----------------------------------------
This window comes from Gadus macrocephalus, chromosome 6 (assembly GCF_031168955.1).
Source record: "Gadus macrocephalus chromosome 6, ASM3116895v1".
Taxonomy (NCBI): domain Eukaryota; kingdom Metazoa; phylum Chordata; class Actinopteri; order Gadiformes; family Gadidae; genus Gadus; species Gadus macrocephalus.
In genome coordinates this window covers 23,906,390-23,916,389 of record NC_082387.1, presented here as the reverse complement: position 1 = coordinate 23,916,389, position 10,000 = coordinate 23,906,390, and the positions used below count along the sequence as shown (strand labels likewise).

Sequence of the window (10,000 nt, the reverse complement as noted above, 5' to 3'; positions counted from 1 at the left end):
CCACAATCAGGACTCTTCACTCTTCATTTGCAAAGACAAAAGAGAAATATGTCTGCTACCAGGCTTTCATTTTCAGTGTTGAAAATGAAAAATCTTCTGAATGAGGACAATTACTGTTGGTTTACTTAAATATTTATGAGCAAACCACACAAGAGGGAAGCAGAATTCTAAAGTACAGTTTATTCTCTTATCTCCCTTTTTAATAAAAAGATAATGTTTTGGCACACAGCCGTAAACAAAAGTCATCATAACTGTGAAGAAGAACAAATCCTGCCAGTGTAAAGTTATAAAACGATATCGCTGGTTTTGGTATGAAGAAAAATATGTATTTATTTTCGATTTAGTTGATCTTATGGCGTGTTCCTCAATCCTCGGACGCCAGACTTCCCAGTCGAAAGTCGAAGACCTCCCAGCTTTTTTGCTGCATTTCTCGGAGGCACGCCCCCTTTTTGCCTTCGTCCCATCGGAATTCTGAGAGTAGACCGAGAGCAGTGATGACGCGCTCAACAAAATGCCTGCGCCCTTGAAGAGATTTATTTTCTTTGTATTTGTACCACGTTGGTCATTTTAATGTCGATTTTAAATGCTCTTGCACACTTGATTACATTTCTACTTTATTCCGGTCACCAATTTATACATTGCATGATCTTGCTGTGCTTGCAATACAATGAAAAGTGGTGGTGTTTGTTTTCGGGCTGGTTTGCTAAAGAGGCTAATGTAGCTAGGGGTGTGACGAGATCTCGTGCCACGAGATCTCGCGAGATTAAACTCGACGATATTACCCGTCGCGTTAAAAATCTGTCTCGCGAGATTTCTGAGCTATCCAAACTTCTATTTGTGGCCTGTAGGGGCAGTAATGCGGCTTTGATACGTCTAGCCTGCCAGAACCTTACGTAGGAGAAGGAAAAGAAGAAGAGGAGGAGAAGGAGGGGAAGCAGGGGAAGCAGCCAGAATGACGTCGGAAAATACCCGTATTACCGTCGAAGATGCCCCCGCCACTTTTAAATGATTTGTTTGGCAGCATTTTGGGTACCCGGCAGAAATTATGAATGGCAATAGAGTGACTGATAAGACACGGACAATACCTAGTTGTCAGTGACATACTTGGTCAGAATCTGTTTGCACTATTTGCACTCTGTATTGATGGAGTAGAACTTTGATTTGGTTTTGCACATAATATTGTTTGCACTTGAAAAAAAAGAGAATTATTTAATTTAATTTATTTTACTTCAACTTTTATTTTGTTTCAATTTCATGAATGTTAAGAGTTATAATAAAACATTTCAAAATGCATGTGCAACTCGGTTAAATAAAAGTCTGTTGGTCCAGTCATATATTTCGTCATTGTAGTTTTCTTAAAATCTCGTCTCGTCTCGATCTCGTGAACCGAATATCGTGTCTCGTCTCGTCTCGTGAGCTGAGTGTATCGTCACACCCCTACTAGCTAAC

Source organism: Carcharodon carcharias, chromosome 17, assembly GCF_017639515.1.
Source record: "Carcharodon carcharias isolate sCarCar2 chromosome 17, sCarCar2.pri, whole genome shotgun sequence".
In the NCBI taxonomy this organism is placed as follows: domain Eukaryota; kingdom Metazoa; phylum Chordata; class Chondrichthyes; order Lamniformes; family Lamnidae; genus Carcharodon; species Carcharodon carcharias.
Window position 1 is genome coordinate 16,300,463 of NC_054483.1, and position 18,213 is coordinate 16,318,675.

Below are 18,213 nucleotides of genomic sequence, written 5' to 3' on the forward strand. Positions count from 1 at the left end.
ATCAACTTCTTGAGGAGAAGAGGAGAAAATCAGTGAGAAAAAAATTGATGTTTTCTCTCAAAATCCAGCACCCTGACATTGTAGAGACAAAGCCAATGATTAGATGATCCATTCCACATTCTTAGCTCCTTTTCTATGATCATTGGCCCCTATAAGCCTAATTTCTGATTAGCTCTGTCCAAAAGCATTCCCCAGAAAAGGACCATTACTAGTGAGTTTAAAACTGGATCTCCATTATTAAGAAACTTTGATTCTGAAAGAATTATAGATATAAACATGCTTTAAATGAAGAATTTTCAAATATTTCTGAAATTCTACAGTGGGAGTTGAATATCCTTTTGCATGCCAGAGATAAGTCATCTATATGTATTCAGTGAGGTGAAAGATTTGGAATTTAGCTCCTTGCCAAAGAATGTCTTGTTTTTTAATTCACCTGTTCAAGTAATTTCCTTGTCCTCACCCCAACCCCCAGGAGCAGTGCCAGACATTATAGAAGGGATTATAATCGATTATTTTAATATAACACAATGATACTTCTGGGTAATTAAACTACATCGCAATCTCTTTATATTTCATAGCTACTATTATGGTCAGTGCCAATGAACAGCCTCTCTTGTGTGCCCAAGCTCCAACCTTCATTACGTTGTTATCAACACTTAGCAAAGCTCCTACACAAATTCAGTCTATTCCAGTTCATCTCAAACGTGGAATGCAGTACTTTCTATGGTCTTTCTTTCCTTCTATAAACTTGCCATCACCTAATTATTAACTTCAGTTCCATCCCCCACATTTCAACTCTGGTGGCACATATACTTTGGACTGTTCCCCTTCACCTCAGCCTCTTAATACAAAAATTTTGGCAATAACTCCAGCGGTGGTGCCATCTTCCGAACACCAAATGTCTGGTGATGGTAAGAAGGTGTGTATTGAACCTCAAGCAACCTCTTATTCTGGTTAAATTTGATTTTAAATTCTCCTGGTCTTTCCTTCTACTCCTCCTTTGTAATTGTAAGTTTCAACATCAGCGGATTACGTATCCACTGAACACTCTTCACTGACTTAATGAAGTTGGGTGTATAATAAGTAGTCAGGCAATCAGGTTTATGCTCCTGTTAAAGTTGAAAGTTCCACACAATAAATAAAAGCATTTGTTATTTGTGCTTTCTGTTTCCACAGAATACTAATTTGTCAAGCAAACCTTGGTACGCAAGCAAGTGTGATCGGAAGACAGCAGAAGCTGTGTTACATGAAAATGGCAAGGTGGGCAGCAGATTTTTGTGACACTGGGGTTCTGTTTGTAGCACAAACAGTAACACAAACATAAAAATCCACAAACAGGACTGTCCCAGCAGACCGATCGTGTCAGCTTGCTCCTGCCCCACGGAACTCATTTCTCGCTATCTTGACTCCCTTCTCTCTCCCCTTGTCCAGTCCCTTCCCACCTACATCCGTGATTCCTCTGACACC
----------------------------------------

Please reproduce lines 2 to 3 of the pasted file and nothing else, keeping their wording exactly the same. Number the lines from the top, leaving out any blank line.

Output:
Source record: "Gadus macrocephalus chromosome 6, ASM3116895v1".
Taxonomy (NCBI): domain Eukaryota; kingdom Metazoa; phylum Chordata; class Actinopteri; order Gadiformes; family Gadidae; genus Gadus; species Gadus macrocephalus.